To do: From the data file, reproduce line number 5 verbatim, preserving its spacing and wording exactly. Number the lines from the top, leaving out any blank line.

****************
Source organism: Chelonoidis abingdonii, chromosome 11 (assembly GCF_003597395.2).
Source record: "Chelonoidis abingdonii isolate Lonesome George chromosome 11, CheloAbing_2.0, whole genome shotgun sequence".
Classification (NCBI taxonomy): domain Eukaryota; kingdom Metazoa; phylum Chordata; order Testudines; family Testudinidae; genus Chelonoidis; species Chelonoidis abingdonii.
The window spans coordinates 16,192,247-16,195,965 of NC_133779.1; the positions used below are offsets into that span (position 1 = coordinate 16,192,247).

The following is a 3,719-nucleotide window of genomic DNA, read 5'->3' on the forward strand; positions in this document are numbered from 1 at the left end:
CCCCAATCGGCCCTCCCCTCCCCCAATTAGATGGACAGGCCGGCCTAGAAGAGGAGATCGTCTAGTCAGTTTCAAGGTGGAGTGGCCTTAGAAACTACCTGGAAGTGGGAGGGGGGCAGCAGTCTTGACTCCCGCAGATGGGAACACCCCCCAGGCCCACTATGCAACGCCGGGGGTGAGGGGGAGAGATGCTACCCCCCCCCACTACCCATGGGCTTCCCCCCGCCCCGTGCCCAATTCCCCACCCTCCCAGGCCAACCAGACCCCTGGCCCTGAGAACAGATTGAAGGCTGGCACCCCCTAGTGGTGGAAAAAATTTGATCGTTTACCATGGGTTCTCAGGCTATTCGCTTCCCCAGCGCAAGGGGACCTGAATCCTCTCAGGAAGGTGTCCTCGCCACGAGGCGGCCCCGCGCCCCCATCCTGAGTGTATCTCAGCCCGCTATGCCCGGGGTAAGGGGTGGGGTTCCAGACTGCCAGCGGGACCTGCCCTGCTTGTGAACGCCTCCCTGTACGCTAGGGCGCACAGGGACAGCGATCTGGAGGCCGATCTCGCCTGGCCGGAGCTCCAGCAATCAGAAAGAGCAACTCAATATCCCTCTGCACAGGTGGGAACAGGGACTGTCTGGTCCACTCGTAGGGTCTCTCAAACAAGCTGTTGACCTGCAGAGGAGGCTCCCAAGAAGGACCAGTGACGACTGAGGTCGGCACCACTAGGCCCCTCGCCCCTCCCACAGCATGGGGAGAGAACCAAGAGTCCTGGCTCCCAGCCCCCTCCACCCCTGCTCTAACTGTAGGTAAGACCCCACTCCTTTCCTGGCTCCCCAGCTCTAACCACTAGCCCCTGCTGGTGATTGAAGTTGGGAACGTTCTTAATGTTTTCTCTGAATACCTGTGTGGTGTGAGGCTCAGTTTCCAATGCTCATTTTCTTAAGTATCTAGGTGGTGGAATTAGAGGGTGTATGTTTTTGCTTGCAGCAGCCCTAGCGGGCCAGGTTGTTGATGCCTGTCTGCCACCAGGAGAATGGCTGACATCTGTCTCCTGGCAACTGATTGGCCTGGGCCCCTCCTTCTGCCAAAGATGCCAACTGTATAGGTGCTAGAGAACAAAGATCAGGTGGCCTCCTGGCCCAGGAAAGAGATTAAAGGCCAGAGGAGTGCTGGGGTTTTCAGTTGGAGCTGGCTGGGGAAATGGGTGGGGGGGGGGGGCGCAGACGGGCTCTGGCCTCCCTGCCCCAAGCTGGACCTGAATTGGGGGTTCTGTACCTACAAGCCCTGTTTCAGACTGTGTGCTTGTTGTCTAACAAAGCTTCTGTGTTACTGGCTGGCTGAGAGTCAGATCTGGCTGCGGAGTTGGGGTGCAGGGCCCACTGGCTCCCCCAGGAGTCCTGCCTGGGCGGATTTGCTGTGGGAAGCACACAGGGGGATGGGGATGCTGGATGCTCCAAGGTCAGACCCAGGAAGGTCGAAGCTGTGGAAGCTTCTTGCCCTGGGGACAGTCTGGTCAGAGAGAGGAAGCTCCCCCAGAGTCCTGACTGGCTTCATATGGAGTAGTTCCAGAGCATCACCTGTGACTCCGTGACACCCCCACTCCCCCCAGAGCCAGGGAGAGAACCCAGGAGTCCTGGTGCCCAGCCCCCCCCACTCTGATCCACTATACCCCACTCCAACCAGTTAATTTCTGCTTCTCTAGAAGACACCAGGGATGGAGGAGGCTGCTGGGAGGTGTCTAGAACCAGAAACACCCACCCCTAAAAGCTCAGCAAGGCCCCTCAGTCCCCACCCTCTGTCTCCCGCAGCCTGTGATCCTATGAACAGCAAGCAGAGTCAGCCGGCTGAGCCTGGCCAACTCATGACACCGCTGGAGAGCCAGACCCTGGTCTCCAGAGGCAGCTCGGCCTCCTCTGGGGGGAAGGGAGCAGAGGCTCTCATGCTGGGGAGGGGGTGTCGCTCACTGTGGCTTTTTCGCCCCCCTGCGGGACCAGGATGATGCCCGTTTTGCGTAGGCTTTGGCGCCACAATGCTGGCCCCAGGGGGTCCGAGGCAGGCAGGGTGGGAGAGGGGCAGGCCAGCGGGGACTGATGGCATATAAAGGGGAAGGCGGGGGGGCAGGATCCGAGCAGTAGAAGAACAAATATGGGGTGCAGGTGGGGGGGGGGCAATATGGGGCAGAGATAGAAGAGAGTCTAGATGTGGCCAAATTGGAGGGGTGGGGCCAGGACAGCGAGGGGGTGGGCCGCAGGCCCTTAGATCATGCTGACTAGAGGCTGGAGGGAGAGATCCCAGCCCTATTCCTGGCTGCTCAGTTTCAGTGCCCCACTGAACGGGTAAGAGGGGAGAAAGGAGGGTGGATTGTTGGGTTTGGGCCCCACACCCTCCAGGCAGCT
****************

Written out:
The following is a 3,719-nucleotide window of genomic DNA, read 5'->3' on the forward strand; positions in this document are numbered from 1 at the left end: